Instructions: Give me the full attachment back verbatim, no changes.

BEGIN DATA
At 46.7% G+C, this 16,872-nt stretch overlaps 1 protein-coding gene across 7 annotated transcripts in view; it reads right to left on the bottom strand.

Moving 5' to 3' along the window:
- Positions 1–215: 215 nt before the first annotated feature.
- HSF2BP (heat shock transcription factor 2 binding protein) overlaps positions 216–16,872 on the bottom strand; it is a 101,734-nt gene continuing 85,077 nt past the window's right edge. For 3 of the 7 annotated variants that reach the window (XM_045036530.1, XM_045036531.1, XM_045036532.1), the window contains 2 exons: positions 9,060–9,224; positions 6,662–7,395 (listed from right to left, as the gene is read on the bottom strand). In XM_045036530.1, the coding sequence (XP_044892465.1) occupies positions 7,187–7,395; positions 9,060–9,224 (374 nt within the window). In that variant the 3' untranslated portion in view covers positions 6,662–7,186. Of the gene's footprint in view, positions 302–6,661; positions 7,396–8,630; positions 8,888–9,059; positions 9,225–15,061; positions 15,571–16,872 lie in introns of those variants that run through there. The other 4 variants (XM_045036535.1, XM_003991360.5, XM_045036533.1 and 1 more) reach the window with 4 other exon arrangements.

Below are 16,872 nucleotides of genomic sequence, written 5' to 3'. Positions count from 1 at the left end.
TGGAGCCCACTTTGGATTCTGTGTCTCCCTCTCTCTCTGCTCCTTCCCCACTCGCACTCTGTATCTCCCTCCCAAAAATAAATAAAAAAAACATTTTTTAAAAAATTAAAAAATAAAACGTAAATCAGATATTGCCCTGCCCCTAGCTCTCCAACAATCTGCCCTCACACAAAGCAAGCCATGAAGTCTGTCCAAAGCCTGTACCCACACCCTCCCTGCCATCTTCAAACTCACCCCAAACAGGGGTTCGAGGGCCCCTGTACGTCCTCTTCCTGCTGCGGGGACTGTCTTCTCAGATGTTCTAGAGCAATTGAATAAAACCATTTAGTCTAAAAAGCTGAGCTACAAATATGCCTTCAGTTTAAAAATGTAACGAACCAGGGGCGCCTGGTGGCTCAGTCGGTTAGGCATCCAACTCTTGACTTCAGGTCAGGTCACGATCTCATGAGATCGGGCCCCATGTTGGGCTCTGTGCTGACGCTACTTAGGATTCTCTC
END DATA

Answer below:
At 46.7% G+C, this 16,872-nt stretch overlaps 1 protein-coding gene across 7 annotated transcripts in view; it reads right to left on the bottom strand.

Moving 5' to 3' along the window:
- Positions 1–215: 215 nt before the first annotated feature.
- HSF2BP (heat shock transcription factor 2 binding protein) overlaps positions 216–16,872 on the bottom strand; it is a 101,734-nt gene continuing 85,077 nt past the window's right edge. For 3 of the 7 annotated variants that reach the window (XM_045036530.1, XM_045036531.1, XM_045036532.1), the window contains 2 exons: positions 9,060–9,224; positions 6,662–7,395 (listed from right to left, as the gene is read on the bottom strand). In XM_045036530.1, the coding sequence (XP_044892465.1) occupies positions 7,187–7,395; positions 9,060–9,224 (374 nt within the window). In that variant the 3' untranslated portion in view covers positions 6,662–7,186. Of the gene's footprint in view, positions 302–6,661; positions 7,396–8,630; positions 8,888–9,059; positions 9,225–15,061; positions 15,571–16,872 lie in introns of those variants that run through there. The other 4 variants (XM_045036535.1, XM_003991360.5, XM_045036533.1 and 1 more) reach the window with 4 other exon arrangements.

Below are 16,872 nucleotides of genomic sequence, written 5' to 3'. Positions count from 1 at the left end.
TGGAGCCCACTTTGGATTCTGTGTCTCCCTCTCTCTCTGCTCCTTCCCCACTCGCACTCTGTATCTCCCTCCCAAAAATAAATAAAAAAAACATTTTTTAAAAAATTAAAAAATAAAACGTAAATCAGATATTGCCCTGCCCCTAGCTCTCCAACAATCTGCCCTCACACAAAGCAAGCCATGAAGTCTGTCCAAAGCCTGTACCCACACCCTCCCTGCCATCTTCAAACTCACCCCAAACAGGGGTTCGAGGGCCCCTGTACGTCCTCTTCCTGCTGCGGGGACTGTCTTCTCAGATGTTCTAGAGCAATTGAATAAAACCATTTAGTCTAAAAAGCTGAGCTACAAATATGCCTTCAGTTTAAAAATGTAACGAACCAGGGGCGCCTGGTGGCTCAGTCGGTTAGGCATCCAACTCTTGACTTCAGGTCAGGTCACGATCTCATGAGATCGGGCCCCATGTTGGGCTCTGTGCTGACGCTACTTAGGATTCTCTC